Costa, who was supposed to be the starter last season before re-tearing his ACL in fall camp, has never started before. And the only in-game experience he has, is against the second team during blow outs over Cal and Washington State this season, Portland State in 2006, and during a big loss at USC that same season.

Sure, he has an inspiring story, as he has come back from multiple devastating knee injuries. Sure, he was a top recruit coming out of high school. And sure, he has a career 84.4 completion percentage. But he only has 21 career passes has never started a game before.

Don’t get me wrong, I love that Chip Kelly has enough confidence in Costa to let Masoli rest up and avoid any resemblance to what happened with Dennis Dixon in 2007. It’s just that getting handed the ball in the Rose Bowl with the season on the line is a lot of pressure to deal with.

Playing on the Road

Oregon has had it easy the last month with four straight home games. And for the Ducks, playing in Autzen stadium is an advantage that very few other teams are privileged with.

Before Cal came to Eugene two weeks ago, Jahvid Best told reporters that the crowd at Autzen is the only one that stands out in his mind as having gotten to him.

Former Michigan head coach Lloyd Carr once said, “Autzen Stadium is where great teams go to die.” And trust him, he knows from experience.

So when Oregon travels south to UCLA, it will be their first road game since the debacle in Boise.

The Ducks have had some trouble playing away from Autzen in the recent past, with a 9-9 road record since 2006.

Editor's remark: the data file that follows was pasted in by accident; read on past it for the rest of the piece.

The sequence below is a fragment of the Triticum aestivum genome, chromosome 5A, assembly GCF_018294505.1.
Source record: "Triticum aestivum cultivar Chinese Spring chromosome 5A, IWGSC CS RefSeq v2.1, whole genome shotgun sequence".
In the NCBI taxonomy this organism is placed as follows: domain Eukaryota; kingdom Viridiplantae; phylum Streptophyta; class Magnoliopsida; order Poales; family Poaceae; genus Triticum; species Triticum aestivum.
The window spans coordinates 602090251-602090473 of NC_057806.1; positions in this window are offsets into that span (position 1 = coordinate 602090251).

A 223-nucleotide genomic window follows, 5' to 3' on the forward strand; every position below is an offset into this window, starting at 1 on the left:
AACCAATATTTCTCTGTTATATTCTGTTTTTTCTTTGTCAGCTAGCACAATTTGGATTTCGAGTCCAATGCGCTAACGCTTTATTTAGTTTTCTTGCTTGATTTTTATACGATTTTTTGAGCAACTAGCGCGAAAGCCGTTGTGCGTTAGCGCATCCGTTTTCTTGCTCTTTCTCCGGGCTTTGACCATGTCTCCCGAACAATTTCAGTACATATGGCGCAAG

It will interesting to see how focused Kelly has team this time, because Oregon looked lost and overmatched in the season opener against the Broncos.

Injuries in the Secondary

Apparently knee injuries don’t only happen to quarterbacks at Oregon.

Just weeks after team captain Walter Thurmond suffered an ACL ending his season, fellow senior cornerback Willie Glasper succumbed to the same fate. That leaves Talmadge Jackson as the only remaining cornerback with starting experience.

“We just got to plug the next guy in,” Kelly said. “You deal with injuries every day. It’s college football. UCLA’s quarterbacks are banged up. Tim Tebow’s hurt. Sam Bradford’s hurt. It doesn’t just happen at Oregon. It happens everywhere in the country.…We’ve got a lot of guys out so it’ll be interesting to see how this thing finishes up.”

After the defense stepped up following the loss of Thurmond, despite already being without T.J. Ward, they held Cal and WSU to just nine total points, it will interesting to see how the Ducks respond to yet another hit to their secondary. Inexperienced reserves, Anthony Gildon and Chad Peppars will compete for the starting spot.

Playing With Expectations

Oregon has gotten off to many fast starts throughout the decade. But just when they appear to be a serious contender, the Ducks have wilted under the pressure.

For example: 2003, 2006, 2007, and this season, in the opener against Boise State.

Playing with the hype of being a contender for the BCS is a completely different animal than fighting for the Emerald Bowl. The entire country is watching. Every play matters. Just one mistake marks the difference between playing in San Diego in December instead of the Rose Bowl in January.

And now, as Oregon has climbed back to No. 13 in the rankings, they have once again emerged as the sexy, dark horse pick for the national championship.

By all means, I think the Ducks have a great chance to run the table and end up in Pasadena on New Years Day, or possibly better. But it’s up to Chip Kelly to have his team focused for every single game, whether it’s UCLA or USC.

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Ducks Pummel Cougars: Force Their Way Back Into BCS Picture